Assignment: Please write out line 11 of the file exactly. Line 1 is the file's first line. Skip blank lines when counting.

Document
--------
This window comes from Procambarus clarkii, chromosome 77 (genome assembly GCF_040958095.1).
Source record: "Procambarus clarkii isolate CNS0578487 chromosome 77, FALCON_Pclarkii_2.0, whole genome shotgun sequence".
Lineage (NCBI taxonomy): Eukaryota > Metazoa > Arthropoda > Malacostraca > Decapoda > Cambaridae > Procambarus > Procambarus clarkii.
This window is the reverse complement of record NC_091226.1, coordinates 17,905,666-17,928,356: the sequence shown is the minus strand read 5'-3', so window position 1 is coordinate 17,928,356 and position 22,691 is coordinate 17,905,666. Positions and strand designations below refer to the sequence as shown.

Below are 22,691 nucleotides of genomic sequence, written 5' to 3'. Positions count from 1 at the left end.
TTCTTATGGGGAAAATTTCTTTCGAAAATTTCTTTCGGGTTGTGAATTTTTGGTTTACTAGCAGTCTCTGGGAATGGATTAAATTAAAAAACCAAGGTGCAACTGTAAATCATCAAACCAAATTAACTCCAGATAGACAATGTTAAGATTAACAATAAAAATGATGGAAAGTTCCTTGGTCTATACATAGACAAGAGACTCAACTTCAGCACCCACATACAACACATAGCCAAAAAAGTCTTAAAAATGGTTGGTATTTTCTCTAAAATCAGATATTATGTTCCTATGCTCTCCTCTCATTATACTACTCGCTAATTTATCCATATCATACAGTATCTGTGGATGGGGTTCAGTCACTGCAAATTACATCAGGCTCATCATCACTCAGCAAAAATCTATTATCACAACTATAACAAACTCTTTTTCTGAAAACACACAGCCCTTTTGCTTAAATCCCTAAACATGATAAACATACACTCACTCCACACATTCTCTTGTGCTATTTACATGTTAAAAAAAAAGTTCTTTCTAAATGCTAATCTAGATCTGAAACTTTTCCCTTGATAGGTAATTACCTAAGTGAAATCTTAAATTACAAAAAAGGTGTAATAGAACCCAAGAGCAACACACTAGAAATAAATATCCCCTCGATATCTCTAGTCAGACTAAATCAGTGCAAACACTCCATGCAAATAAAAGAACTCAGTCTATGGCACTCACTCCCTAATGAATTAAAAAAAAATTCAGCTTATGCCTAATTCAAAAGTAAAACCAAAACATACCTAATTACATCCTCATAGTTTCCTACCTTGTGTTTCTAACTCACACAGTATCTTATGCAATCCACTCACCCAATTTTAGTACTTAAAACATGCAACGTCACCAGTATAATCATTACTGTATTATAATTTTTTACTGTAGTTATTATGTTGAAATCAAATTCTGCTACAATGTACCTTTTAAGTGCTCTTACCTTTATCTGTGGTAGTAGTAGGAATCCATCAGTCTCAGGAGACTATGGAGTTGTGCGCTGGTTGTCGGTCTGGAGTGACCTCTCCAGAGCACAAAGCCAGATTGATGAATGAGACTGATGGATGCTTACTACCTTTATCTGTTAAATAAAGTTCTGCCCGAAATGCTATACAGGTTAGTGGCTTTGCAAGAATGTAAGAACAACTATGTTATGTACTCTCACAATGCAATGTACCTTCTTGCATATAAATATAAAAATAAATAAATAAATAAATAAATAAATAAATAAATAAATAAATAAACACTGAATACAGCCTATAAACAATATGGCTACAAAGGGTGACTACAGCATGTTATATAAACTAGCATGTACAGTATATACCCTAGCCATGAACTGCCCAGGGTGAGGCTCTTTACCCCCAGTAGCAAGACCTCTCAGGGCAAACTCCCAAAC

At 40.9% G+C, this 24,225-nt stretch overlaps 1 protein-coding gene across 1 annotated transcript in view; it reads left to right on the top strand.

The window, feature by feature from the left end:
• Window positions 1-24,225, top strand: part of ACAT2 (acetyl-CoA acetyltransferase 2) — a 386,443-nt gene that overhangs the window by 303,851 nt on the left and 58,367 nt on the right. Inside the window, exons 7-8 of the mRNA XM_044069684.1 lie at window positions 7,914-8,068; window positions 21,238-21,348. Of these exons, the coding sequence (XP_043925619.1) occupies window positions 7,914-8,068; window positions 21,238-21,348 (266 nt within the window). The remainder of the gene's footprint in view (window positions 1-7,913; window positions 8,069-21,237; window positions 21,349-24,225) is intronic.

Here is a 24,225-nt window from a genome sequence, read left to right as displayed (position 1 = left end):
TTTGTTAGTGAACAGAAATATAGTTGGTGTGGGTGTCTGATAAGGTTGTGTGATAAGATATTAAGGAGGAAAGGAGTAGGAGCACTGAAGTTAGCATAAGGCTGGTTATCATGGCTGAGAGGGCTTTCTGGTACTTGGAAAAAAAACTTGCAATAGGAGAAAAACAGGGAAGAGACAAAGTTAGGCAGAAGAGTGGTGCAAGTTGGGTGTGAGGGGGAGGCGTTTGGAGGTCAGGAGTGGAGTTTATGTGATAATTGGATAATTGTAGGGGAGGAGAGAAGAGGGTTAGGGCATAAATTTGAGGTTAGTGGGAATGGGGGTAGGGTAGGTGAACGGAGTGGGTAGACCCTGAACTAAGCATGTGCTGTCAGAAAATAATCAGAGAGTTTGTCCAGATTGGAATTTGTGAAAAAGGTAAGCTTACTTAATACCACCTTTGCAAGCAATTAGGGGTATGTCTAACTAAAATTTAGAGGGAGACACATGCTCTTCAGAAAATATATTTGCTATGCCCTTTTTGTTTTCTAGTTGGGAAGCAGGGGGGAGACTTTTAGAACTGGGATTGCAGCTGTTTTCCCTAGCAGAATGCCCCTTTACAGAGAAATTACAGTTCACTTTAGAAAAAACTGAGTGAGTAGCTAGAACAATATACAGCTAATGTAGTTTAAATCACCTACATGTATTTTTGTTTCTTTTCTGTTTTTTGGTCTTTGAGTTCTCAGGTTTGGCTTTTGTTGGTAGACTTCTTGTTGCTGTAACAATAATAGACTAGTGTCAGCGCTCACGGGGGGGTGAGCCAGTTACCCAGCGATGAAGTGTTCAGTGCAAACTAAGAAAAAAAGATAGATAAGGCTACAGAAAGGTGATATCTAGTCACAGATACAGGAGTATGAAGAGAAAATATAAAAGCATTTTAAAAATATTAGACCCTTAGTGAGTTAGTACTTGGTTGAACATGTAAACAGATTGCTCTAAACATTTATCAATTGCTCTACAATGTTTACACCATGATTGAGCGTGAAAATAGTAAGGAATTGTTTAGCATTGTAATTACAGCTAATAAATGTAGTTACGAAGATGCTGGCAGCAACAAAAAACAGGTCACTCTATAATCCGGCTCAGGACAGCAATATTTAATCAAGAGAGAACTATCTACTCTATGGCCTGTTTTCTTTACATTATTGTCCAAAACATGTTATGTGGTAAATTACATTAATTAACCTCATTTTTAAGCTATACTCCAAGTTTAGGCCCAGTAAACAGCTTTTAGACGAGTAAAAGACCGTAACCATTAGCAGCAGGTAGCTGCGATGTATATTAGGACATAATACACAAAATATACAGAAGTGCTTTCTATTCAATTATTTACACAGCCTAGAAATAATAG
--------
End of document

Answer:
TTTGTTAGTGAACAGAAATATAGTTGGTGTGGGTGTCTGATAAGGTTGTGTGATAAGATATTAAGGAGGAAAGGAGTAGGAGCACTGAAGTTAGCATAAGGCTGGTTATCATGGCTGAGAGGGCTTTCTGGTACTTGGAAAAAAAACTTGCAATAGGAGAAAAACAGGGAAGAGACAAAGTTAGGCAGAAGAGTGGTGCAAGTTGGGTGTGAGGGGGAGGCGTTTGGAGGTCAGGAGTGGAGTTTATGTGATAATTGGATAATTGTAGGGGAGGAGAGAAGAGGGTTAGGGCATAAATTTGAGGTTAGTGGGAATGGGGGTAGGGTAGGTGAACGGAGTGGGTAGACCCTGAACTAAGCATGTGCTGTCAGAAAATAATCAGAGAGTTTGTCCAGATTGGAATTTGTGAAAAAGGTAAGCTTACTTAATACCACCTTTGCAAGCAATTAGGGGTATGTCTAACTAAAATTTAGAGGGAGACACATGCTCTTCAGAAAATATATTTGCTATGCCCTTTTTGTTTTCTAGTTGGGAAGCAGGGGGGAGACTTTTAGAACTGGGATTGCAGCTGTTTTCCCTAGCAGAATGCCCCTTTACAGAGAAATTACAGTTCACTTTAGAAAAAACTGAGTGAGTAGCTAGAACAATATACAGCTAATGTAGTTTAAATCACCTACATGTATTTTTGTTTCTTTTCTGTTTTTTGGTCTTTGAGTTCTCAGGTTTGGCTTTTGTTGGTAGACTTCTTGTTGCTGTAACAATAATAGACTAGTGTCAGCGCTCACGGGGGGGTGAGCCAGTTACCCAGCGATGAAGTGTTCAGTGCAAACTAAGAAAAAAAGATAGATAAGGCTACAGAAAGGTGATATCTAGTCACAGATACAGGAGTATGAAGAGAAAATATAAAAGCATTTTAAAAATATTAGACCCTTAGTGAGTTAGTACTTGGTTGAACATGTAAACAGATTGCTCTAAACATTTATCAATTGCTCTACAATGTTTACACCATGATTGAGCGTGAAAATAGTAAGGAATTGTTTAGCATTGTAATTACAGCTAATAAATGTAGTTACGAAGATGCTGGCAGCAACAAAAAACAGGTCACTCTATAATCCGGCTCAGGACAGCAATATTTAATCAAGAGAGAACTATCTACTCTATGGCCTGTTTTCTTTACATTATTGTCCAAAACATGTTATGTGGTAAATTACATTAATTAACCTCATTTTTAAGCTATACTCCAAGTTTAGGCCCAGTAAACAGCTTTTAGACGAGTAAAAGACCGTAACCATTAGCAGCAGGTAGCTGCGATGTATATTAGGACATAATACACAAAATATACAGAAGTGCTTTCTATTCAATTATTTACACAGCCTAGAAATAATAG